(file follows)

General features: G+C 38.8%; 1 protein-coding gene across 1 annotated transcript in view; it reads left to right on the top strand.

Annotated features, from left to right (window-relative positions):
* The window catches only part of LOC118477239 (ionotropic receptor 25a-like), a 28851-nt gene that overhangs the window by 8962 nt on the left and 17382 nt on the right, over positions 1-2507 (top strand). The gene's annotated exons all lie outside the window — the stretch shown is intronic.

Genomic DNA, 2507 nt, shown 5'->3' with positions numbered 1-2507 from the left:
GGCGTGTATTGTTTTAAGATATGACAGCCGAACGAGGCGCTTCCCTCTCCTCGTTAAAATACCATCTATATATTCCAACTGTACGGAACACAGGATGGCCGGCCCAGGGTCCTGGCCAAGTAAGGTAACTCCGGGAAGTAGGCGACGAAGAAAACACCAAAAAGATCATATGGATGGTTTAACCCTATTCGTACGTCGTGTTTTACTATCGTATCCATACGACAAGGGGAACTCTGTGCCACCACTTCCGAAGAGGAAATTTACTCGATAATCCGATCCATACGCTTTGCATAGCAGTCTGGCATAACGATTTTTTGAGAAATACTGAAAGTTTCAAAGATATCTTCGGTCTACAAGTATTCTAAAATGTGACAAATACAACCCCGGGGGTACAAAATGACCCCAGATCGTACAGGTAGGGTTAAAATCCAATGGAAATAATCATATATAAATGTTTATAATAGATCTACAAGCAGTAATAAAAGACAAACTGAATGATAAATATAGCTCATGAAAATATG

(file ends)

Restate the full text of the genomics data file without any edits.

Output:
General features: G+C 38.8%; 1 protein-coding gene across 1 annotated transcript in view; it reads left to right on the top strand.

Annotated features, from left to right (window-relative positions):
* The window catches only part of LOC118477239 (ionotropic receptor 25a-like), a 28851-nt gene that overhangs the window by 8962 nt on the left and 17382 nt on the right, over positions 1-2507 (top strand). The gene's annotated exons all lie outside the window — the stretch shown is intronic.

Genomic DNA, 2507 nt, shown 5'->3' with positions numbered 1-2507 from the left:
GGCGTGTATTGTTTTAAGATATGACAGCCGAACGAGGCGCTTCCCTCTCCTCGTTAAAATACCATCTATATATTCCAACTGTACGGAACACAGGATGGCCGGCCCAGGGTCCTGGCCAAGTAAGGTAACTCCGGGAAGTAGGCGACGAAGAAAACACCAAAAAGATCATATGGATGGTTTAACCCTATTCGTACGTCGTGTTTTACTATCGTATCCATACGACAAGGGGAACTCTGTGCCACCACTTCCGAAGAGGAAATTTACTCGATAATCCGATCCATACGCTTTGCATAGCAGTCTGGCATAACGATTTTTTGAGAAATACTGAAAGTTTCAAAGATATCTTCGGTCTACAAGTATTCTAAAATGTGACAAATACAACCCCGGGGGTACAAAATGACCCCAGATCGTACAGGTAGGGTTAAAATCCAATGGAAATAATCATATATAAATGTTTATAATAGATCTACAAGCAGTAATAAAAGACAAACTGAATGATAAATATAGCTCATGAAAATATG